Peer effects in affirmative action: Evidence from law student performance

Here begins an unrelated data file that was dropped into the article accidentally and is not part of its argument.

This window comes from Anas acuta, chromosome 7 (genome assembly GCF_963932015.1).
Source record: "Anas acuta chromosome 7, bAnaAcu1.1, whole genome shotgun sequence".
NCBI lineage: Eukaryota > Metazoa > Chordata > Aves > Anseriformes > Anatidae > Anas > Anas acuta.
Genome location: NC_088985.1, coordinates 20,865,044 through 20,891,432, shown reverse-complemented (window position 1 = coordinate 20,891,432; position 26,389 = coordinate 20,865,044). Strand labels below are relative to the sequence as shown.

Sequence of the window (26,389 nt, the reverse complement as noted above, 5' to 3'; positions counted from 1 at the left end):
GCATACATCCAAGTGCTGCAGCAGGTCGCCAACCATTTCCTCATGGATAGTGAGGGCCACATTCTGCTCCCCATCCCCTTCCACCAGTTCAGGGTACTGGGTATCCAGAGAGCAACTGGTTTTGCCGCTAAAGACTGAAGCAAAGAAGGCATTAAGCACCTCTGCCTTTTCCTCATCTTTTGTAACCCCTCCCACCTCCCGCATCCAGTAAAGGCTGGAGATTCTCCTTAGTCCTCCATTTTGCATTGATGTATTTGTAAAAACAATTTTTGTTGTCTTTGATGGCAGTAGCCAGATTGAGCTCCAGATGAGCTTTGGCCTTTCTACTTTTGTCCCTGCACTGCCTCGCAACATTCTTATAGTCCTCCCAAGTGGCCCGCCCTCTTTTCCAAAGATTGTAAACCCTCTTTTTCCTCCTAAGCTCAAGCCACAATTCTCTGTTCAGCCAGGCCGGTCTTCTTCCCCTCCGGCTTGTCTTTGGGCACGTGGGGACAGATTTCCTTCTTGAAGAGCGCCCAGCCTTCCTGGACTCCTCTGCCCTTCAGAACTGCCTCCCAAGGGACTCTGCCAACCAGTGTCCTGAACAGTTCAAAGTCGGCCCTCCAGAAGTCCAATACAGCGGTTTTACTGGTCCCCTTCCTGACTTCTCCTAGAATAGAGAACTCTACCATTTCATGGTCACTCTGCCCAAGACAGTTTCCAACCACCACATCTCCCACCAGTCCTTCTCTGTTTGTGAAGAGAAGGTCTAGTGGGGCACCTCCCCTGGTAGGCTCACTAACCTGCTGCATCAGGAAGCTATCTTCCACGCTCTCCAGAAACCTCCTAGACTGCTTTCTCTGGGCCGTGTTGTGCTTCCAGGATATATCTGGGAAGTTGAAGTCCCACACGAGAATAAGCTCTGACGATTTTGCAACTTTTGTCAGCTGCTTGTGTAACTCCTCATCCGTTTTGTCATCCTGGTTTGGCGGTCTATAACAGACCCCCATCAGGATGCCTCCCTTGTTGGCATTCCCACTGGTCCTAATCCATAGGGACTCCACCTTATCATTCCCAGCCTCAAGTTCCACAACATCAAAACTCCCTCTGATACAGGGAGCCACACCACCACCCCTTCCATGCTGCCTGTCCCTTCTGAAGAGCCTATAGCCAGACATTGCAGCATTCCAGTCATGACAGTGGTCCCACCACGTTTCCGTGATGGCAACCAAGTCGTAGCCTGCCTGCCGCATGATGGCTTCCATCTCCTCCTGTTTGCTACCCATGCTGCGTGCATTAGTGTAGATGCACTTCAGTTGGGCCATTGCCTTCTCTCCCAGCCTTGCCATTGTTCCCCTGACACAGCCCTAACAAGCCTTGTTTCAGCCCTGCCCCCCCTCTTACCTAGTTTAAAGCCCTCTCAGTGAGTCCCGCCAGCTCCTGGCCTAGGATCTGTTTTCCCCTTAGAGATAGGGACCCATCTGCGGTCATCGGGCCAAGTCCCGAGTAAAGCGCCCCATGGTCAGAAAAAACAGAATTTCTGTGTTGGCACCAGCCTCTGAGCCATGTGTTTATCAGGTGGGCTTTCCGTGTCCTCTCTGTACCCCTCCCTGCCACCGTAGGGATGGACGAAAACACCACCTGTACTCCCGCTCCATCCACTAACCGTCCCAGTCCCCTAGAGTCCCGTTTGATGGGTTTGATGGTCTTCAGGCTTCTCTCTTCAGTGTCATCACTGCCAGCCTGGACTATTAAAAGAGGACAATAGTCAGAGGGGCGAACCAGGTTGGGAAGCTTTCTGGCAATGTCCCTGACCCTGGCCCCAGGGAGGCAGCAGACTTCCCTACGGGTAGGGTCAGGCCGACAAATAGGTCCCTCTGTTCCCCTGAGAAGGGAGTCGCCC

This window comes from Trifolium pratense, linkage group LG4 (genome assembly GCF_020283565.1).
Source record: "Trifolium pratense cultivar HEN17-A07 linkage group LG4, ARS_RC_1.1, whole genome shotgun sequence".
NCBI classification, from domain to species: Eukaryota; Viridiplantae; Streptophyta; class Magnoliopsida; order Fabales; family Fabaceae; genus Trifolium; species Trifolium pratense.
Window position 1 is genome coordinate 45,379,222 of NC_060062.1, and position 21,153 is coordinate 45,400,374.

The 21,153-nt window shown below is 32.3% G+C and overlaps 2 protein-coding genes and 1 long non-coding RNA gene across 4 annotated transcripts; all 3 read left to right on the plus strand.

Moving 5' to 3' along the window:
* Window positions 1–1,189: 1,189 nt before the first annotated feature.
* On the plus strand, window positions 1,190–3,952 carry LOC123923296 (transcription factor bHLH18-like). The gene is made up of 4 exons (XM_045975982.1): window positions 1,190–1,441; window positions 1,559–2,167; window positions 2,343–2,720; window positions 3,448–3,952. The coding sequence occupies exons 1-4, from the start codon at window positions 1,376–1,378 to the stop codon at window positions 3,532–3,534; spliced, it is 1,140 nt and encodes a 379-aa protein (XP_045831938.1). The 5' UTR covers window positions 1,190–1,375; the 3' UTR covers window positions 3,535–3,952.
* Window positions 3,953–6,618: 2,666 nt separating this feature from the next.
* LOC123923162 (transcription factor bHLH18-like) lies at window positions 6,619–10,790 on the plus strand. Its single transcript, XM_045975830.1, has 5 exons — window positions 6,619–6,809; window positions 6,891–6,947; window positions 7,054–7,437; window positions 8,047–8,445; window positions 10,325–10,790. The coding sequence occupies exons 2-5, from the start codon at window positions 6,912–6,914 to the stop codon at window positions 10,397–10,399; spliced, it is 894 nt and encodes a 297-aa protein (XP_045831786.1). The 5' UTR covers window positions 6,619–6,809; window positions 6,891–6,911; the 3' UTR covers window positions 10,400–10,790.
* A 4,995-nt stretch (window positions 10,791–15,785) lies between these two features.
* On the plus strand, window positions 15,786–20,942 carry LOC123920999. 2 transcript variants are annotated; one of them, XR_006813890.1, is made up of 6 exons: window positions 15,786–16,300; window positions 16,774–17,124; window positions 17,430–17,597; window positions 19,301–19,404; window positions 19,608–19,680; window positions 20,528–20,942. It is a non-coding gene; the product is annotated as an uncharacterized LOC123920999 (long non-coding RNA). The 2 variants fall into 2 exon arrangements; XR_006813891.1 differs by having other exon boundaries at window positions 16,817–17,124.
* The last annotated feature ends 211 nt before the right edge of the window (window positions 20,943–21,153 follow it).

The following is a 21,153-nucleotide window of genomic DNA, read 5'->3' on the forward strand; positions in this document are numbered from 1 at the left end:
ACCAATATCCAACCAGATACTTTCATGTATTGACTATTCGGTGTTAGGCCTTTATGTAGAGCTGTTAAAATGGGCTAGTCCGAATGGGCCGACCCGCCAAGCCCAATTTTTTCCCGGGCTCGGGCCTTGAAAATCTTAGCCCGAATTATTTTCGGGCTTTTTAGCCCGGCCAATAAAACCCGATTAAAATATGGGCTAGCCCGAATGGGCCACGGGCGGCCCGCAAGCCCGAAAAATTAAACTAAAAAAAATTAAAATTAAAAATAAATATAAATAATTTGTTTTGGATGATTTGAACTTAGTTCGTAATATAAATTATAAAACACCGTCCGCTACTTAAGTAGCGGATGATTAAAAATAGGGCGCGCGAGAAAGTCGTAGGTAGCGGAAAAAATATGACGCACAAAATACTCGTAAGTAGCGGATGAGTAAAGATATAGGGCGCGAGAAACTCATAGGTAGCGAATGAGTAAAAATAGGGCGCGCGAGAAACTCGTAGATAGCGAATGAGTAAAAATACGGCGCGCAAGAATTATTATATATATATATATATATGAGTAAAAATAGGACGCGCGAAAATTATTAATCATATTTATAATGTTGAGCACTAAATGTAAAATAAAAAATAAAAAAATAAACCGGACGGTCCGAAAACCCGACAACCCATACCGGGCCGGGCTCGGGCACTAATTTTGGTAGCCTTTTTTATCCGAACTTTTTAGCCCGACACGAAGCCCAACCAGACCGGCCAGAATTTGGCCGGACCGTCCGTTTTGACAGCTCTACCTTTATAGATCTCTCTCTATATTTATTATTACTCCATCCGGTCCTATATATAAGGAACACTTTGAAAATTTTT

In the Grutter case, Justice O'Connor suggested that universities could justifiably try to enroll a "critical mass" of minority students. Enroll fewer than that "critical mass," reason some observers, and minority students will feel too marginalized to perform at their highest levels. In this article, we test whether minority students perform better with other students from their ethnic group in a class or school. To do so, we assemble data on the ethnicity and performance of each student in all classes at two law schools - for three years at one, and for 16 years at the other. Although these schools enrolled a smaller fraction of African-Americans than most law schools, they are located in states with a much smaller fraction of African-Americans than in the United States as a whole. There is also a large amount of variation in the percent African-American across classes. At these schools, we find no consistent evidence that having additional students from one's ethnic group raises a student's performance. Instead, we find some evidence that having additional ethnic peers lowers performance - albeit by a very small amount.
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